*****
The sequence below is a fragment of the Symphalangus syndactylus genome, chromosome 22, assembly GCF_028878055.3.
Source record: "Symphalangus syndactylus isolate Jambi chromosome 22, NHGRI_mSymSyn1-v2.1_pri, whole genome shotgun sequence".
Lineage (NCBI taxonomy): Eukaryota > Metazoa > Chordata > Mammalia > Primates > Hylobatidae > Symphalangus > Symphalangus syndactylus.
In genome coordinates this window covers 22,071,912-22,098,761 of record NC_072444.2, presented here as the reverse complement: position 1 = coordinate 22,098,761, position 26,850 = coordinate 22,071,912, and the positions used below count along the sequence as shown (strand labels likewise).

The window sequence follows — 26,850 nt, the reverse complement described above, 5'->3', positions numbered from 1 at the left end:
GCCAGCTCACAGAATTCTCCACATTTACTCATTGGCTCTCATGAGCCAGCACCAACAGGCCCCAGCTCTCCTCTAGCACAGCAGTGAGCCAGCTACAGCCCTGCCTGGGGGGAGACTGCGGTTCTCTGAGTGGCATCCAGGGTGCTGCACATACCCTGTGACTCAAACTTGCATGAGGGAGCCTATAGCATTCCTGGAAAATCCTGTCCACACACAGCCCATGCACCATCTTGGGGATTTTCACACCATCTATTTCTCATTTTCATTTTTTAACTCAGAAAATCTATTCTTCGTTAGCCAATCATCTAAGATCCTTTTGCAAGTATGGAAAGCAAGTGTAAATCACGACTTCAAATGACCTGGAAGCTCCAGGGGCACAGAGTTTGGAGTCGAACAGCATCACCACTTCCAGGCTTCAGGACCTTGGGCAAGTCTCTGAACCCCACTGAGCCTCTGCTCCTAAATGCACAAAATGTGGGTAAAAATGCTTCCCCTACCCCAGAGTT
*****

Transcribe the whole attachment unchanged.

The sequence below is a fragment of the Symphalangus syndactylus genome, chromosome 22, assembly GCF_028878055.3.
Source record: "Symphalangus syndactylus isolate Jambi chromosome 22, NHGRI_mSymSyn1-v2.1_pri, whole genome shotgun sequence".
Lineage (NCBI taxonomy): Eukaryota > Metazoa > Chordata > Mammalia > Primates > Hylobatidae > Symphalangus > Symphalangus syndactylus.
In genome coordinates this window covers 22,071,912-22,098,761 of record NC_072444.2, presented here as the reverse complement: position 1 = coordinate 22,098,761, position 26,850 = coordinate 22,071,912, and the positions used below count along the sequence as shown (strand labels likewise).

The window sequence follows — 26,850 nt, the reverse complement described above, 5'->3', positions numbered from 1 at the left end:
GCCAGCTCACAGAATTCTCCACATTTACTCATTGGCTCTCATGAGCCAGCACCAACAGGCCCCAGCTCTCCTCTAGCACAGCAGTGAGCCAGCTACAGCCCTGCCTGGGGGGAGACTGCGGTTCTCTGAGTGGCATCCAGGGTGCTGCACATACCCTGTGACTCAAACTTGCATGAGGGAGCCTATAGCATTCCTGGAAAATCCTGTCCACACACAGCCCATGCACCATCTTGGGGATTTTCACACCATCTATTTCTCATTTTCATTTTTTAACTCAGAAAATCTATTCTTCGTTAGCCAATCATCTAAGATCCTTTTGCAAGTATGGAAAGCAAGTGTAAATCACGACTTCAAATGACCTGGAAGCTCCAGGGGCACAGAGTTTGGAGTCGAACAGCATCACCACTTCCAGGCTTCAGGACCTTGGGCAAGTCTCTGAACCCCACTGAGCCTCTGCTCCTAAATGCACAAAATGTGGGTAAAAATGCTTCCCCTACCCCAGAGTT